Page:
“Can’t go in that junkyard.” Josie walked with her hands stuffed in the pockets of her puffy red coat.
“Why not?” Paul followed her eating fries out of a bag, five at a time.
“They got a fridge in there. You suffocate.”
“Not if you just stay out of it.” He hadn’t even wanted to get into the junkyard until Josie told him he couldn’t. It was dark, and too cold to even think of climbing a fence.
“They had a whole family suffocate in there.”
“You mean the kids.”
“I mean the whole family.”
“Must be a big fridge.”
“It’s big all right.” Josie stared up at the rusted barbed wire that spiraled along the top of the fence. “Must be something to look at. Must be beautiful.”
Paul’s breath puffed white in the cold. He was eating as fast as he could, but the fries were cold already, and so were his fingers. “You’re full of shit, anyway.”
“No,” Josie said. “Ask anyone.”
Paul gave up on the fries and tried to huck them over the fence, but the bag came open and the fries just scattered lamely over the grass. “Well, what the hell, then?”
“Maybe they wanted to be found together. In a million years. When archaeologists dig up the junkyard, they wanted all four of them there. It might have worked, even. It was only chance somebody found them, you know–it took a couple of weeks.”
“They had to have got rid of it by now,” Paul said.
“Or maybe they just thought they could get out again.” Josie walked up to the fence and pressed a white hand against the chain. “I think it’s kind of romantic.”
“No way they still got it in there.” He walked to the fence, too, and looked through a gap in the plastic slats that ran through the chain links.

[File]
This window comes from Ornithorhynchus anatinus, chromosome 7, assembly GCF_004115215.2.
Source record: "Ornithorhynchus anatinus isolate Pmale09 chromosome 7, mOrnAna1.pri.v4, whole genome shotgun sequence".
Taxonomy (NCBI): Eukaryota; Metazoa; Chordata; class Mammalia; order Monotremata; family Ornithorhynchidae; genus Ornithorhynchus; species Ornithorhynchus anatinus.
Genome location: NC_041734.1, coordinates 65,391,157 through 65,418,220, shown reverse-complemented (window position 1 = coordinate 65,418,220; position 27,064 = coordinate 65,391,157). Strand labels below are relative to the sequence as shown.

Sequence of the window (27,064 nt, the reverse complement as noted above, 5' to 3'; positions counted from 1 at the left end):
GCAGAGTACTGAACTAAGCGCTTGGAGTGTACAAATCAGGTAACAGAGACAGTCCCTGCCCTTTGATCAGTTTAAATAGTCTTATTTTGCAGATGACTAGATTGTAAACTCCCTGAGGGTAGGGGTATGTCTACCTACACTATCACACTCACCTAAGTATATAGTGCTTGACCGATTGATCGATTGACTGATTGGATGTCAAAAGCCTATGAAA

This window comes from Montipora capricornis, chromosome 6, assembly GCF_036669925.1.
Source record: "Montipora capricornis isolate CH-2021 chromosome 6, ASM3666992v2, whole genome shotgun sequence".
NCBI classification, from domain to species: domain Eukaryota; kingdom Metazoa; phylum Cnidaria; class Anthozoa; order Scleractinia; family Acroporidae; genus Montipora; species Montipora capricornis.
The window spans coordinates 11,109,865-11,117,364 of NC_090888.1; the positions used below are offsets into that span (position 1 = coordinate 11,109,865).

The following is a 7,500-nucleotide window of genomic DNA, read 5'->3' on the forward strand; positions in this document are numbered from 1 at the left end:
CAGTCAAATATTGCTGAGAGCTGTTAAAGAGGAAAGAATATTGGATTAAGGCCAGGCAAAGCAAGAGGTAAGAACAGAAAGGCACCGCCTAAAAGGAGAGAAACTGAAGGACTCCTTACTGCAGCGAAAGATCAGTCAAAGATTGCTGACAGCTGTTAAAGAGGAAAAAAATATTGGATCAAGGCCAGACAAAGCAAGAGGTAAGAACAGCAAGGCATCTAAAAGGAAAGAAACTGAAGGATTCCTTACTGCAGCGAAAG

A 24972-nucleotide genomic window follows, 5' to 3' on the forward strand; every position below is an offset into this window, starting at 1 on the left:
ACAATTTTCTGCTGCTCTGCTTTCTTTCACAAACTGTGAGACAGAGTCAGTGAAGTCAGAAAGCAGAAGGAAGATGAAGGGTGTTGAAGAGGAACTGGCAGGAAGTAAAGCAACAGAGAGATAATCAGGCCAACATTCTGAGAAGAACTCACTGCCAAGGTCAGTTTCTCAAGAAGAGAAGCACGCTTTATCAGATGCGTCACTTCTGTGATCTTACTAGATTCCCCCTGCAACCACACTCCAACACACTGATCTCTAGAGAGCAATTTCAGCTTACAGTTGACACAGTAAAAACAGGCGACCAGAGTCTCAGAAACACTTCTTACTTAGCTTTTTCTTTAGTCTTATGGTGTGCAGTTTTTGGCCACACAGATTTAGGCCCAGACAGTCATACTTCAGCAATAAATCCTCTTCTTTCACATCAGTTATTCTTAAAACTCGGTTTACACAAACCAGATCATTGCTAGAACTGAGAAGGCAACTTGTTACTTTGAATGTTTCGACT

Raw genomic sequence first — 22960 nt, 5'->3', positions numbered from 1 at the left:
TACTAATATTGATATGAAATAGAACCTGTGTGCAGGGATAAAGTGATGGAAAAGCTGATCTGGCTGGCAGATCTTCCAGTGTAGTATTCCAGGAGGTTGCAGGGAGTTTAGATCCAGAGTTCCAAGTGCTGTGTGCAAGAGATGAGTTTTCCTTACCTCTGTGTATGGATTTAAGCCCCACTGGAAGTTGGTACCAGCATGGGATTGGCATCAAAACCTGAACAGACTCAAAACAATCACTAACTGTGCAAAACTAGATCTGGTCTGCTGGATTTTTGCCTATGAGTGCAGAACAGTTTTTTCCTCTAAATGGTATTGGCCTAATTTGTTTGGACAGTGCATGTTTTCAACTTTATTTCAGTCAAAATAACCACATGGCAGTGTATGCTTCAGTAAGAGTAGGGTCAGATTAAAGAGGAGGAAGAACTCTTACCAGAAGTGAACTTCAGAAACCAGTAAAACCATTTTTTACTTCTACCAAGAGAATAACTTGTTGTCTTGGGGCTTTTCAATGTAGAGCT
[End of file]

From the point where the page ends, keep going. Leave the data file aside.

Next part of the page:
Josie moved behind him and covered his mouth with one cold hand. It made it so he couldn’t talk, or he would’ve said, ‘What the fuck?’ She pulled his knit hat down over his eyes, then she pinched his nose shut.
Paul couldn’t see and couldn’t breathe. He felt Josie’s breath on the back of his neck. He tried to move but she pushed him hard against the fence, hit his cheek on metal and it hurt, so he freaked out a little, thrashed her off, sucked a breath, and then she kissed him.
Paul stopped thrashing. He leaned back against the fence; she leaned against him and covered his eyes with small, cold fingers.
“See?” She whispered, close to his ear. “Romantic.”
He was in no position to argue, not waiting for her to kiss him again. But he told himself that he was going back there the next day to find out if the fridge was still there, and if it was, he was going to tear the lid off that thing himself.
The hands that slid under the back of his coat were cold enough to make him gasp.
Daniel Heath is a San Francisco playwright.
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